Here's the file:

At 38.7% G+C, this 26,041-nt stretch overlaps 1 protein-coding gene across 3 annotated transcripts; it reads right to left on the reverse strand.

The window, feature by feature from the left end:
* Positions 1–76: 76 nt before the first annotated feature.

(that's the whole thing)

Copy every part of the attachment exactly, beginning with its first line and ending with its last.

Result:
At 38.7% G+C, this 26,041-nt stretch overlaps 1 protein-coding gene across 3 annotated transcripts; it reads right to left on the reverse strand.

The window, feature by feature from the left end:
* Positions 1–76: 76 nt before the first annotated feature.